Volunteers participate in an archeological dig at the Willamette Heritage Center on Thursday, May 2, 2024. (Joe Siess/Salem Reporter)

Fitzgerald said one of the telltale signs for archaeologists searching for foundations from the era is a flash of pink in the dark clay-like soil.

That’s because the Methodist missionaries, on their way to present-day Salem in the 1840s, would stop in the Hawaiian Islands to resupply. Getting to Oregon meant sailing from the East Coast around the entire South American continent – at the time there were no railroads to access the region. 

While in Hawaii, the missionaries would collect pink coral to use for construction purposes before sailing to the mouth of the Columbia River where Astoria is today, and then paddling down to Salem along the Willamette River in canoes. 

“It makes it kind of pink, so when we are excavating out, and we are getting some brick, and we see the mortar that is kind of pink, then we know we are in the right place,” Fitzgerald said. 

Abrahamson continued working diligently, and said she first wanted to be an archeologist from watching the children’s show “Dinosaur Train”. 

“As I got older I realized that…this is a way to unearth a lot of stories and have them retold, if they’ve been forgotten,” Abrahamson said. “This is a way to remember history, and origins, and where we come from.” 

Thursday was Abrahamson’s second day at the dig and she got to be present for a number of discoveries, including the ceramic plate. 

“We found a lot of construction materials, brick, glass, nails, and some pretty cool ceramic,” Abrahamson said. “And a rock feature. We don’t quite know what it is yet.” 

Abrahamson said she plans to volunteer for more digs like the one at the heritage center, and in the future, she hopes to graduate and work as a professional archaeologist in the Pacific Northwest and other regions in the western United States.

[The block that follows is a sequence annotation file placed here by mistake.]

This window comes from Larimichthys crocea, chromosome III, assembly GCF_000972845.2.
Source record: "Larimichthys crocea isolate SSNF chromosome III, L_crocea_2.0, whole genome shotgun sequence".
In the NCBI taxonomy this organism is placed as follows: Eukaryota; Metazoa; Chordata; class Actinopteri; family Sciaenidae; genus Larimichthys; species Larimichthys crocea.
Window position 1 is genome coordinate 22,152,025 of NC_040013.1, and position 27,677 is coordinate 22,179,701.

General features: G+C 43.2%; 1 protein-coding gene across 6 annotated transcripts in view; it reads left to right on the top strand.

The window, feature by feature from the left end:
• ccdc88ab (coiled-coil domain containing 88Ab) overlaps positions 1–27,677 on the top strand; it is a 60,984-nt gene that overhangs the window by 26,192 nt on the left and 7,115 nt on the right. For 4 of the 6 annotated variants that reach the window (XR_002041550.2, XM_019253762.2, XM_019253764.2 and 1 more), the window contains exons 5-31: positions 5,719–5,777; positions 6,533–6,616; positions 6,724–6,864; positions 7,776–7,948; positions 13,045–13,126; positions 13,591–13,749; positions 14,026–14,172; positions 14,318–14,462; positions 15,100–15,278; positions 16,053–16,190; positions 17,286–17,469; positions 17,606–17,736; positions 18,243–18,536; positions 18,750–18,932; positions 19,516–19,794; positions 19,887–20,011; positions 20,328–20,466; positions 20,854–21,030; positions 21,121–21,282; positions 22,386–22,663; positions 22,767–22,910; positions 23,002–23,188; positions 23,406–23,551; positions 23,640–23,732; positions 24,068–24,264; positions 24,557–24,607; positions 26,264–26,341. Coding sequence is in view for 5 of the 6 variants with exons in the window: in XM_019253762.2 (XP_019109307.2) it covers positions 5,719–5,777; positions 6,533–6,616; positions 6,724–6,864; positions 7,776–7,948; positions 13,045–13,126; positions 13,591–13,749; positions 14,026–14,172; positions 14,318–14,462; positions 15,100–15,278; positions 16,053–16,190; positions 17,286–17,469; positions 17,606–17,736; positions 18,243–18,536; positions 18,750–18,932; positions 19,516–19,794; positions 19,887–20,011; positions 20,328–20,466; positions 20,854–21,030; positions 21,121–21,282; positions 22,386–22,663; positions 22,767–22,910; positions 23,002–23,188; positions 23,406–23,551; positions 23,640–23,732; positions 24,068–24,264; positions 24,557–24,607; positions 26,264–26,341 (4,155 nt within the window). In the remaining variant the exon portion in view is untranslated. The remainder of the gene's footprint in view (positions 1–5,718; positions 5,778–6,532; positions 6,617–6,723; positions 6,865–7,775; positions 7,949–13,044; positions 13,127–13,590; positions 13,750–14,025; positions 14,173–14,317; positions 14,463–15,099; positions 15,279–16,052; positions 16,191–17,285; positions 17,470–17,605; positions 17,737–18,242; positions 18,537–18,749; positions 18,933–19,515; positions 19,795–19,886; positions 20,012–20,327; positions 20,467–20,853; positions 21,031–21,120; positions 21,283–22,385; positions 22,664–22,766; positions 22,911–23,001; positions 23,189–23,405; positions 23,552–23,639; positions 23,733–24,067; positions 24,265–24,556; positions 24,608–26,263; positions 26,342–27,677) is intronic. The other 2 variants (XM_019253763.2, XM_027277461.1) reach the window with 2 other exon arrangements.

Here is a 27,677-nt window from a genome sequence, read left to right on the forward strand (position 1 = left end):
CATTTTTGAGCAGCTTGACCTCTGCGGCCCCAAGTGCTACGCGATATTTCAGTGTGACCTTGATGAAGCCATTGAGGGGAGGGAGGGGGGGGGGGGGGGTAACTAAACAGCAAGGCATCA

Abrahamson’s professor, Scott Pike, who teaches environmental science and archeology at Willamette, was also at the dig Thursday. 

Pike said while the current discoveries are exciting and promising, it could take some time to determine for sure if the parsonage has been found. The answers still lie underneath the earth. 

“Usually you would expect the wood to be on some kind of stone as a foundation, but it’s not…We will have to see,” Pike said. “Our main question is, ‘Was this structure here?,’ or ‘Where was it here?’ Our colleagues at the Grand Ronde are very interested in the landscape of the site. Not so much the location of the building, per se, but how that building fit in with the landscape from that time.”

Contact reporter Joe Siess: [email protected] or 503-335-7790.

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Joe Siess is a reporter for Salem Reporter. Joe joined Salem Reporter in 2024 and primarily covers city and county government but loves surprises. Joe previously reported for the Redmond Spokesman, the Bulletin in Bend, Klamath Falls Herald and News and the Malheur Enterprise. He was born in Independence, MO, where the Oregon Trail officially starts, and grew up in the Kansas City area.